• "This novel dynamic bioreactor allows us to follow on the spot the interaction between circulating cells and scaffolds under conditions that mimic the human situation. Through this collaboration we are now able to systematically investigate and optimize our scaffolds."

    prof. dr. C.V.C. (Carlijn) Bouten
    Full Professor

The quest

The culturing of living cardiovascular substitutes, such as small-diameter vessels and heart valves, is a high effort activity. There is evidence that cells, which circulate in the blood flow, could be captured in a scaffold valve, such that a new valve is tissue-engineered on site. These cells would need to inhabit the scaffold and grow into a layered 3D tissue architecture and fulfill the functionality of a new heart valve. To study the cellular mechanisms, a model system is required that mimics the integrated in-vivo physiological environment. Within the NIRM consortium, substantial expertise on cell and tissue culturing was available, and LifeTec Group was invited to realize this physiological environment in which the required studies could be conducted.

What was done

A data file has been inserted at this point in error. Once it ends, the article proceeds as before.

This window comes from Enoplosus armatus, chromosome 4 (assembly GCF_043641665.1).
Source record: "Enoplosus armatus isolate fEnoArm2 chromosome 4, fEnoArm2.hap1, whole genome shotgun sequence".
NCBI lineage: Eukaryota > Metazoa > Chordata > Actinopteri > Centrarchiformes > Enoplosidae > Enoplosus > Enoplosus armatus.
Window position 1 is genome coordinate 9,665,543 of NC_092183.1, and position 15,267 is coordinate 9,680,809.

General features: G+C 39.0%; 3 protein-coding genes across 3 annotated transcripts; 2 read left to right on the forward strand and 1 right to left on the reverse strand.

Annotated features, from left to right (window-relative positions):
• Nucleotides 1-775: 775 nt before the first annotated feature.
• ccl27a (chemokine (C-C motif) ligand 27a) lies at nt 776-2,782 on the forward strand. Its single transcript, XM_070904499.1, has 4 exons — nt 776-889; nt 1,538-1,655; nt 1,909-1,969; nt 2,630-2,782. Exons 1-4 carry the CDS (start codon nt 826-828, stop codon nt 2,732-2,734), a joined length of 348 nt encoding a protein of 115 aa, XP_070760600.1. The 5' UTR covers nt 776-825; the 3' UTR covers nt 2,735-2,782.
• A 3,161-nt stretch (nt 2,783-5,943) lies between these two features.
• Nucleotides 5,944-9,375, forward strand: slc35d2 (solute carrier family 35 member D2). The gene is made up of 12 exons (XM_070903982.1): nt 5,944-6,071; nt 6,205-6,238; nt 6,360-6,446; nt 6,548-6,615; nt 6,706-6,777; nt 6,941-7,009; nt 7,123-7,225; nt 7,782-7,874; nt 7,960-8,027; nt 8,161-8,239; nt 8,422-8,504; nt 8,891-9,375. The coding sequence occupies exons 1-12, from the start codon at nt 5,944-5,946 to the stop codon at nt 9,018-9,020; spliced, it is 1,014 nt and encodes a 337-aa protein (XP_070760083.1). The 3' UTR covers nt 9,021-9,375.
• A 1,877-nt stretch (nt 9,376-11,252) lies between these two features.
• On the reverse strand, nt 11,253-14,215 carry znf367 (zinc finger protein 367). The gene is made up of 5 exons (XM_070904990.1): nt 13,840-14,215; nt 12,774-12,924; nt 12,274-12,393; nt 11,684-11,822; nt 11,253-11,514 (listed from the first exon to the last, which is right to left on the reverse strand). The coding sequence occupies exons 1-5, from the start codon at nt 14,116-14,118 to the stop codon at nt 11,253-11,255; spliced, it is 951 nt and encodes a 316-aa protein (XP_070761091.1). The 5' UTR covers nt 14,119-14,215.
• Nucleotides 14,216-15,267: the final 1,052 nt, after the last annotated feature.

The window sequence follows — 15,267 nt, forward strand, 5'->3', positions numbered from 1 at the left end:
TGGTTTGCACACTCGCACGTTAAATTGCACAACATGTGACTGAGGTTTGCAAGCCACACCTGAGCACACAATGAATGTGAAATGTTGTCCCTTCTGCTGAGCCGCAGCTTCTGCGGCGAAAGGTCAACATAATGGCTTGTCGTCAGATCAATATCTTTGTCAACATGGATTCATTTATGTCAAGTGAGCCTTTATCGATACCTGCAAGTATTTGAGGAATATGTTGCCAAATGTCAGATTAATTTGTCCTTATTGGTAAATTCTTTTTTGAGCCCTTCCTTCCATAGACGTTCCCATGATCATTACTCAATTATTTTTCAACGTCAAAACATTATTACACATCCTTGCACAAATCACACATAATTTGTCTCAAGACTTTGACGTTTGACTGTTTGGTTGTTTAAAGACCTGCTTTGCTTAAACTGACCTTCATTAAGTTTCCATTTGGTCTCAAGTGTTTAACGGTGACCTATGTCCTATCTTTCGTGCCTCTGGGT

LifeTec Group created a dynamic bioreactor system in which the scaffold based valves could be cultured under physiologically relevant hemodynamic and structural loading conditions.

In existing bioreactor systems, cell-seeded valves are cultured in an open or closed configuration subjected either to physiological pressure (closed valve) or shear rate (open valve). The challenge in this project was to integrate these two loading conditions, inducing a realistic motion of the valves’ leaflets and a realistic impact loading at valve closure – while operating inside an incubator and allowing monitoring the valve during its growth. LifeTec Group’s research was successful, and the resulting bioreactor was validated to be capable of providing the right environment for and loading of the valves, while cells that are suspended in the circulation fluid could stay viable for a similar duration as in other culture environments. 

This result enables the research groups working on tissue engineering of heart valves to investigate the transition of cells and a scaffold into a living heart valve replacement.

  • LifeTec Group | NIRM
    LifeTec Group | NIRM
    LifeTec Group | NIRM
  • LifeTec Group | NIRM
    LifeTec Group | NIRM
    LifeTec Group | NIRM
  • LifeTec Group | NIRM
    LifeTec Group | NIRM
    LifeTec Group | NIRM

if you require any further information please do not hesitate to contact Marco Stijnen:

Head of MedTech Innovation
Marco Stijnen
Call at +31 (0)40 298 93 93 or e-mail us

©2018 LifeTec Group.  Legal  Credits